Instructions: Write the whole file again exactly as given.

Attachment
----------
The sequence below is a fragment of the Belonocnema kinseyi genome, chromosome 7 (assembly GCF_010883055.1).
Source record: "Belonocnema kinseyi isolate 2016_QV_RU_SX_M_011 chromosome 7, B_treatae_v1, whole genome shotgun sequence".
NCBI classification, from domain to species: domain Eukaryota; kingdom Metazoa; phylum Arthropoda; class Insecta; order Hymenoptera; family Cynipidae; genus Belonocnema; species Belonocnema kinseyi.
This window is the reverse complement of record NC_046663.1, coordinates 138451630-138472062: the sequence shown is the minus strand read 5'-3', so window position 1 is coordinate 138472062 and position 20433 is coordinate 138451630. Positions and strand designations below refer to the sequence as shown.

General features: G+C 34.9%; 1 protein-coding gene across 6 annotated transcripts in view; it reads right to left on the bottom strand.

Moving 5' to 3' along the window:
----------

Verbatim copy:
The sequence below is a fragment of the Belonocnema kinseyi genome, chromosome 7 (assembly GCF_010883055.1).
Source record: "Belonocnema kinseyi isolate 2016_QV_RU_SX_M_011 chromosome 7, B_treatae_v1, whole genome shotgun sequence".
NCBI classification, from domain to species: domain Eukaryota; kingdom Metazoa; phylum Arthropoda; class Insecta; order Hymenoptera; family Cynipidae; genus Belonocnema; species Belonocnema kinseyi.
This window is the reverse complement of record NC_046663.1, coordinates 138451630-138472062: the sequence shown is the minus strand read 5'-3', so window position 1 is coordinate 138472062 and position 20433 is coordinate 138451630. Positions and strand designations below refer to the sequence as shown.

General features: G+C 34.9%; 1 protein-coding gene across 6 annotated transcripts in view; it reads right to left on the bottom strand.

Moving 5' to 3' along the window: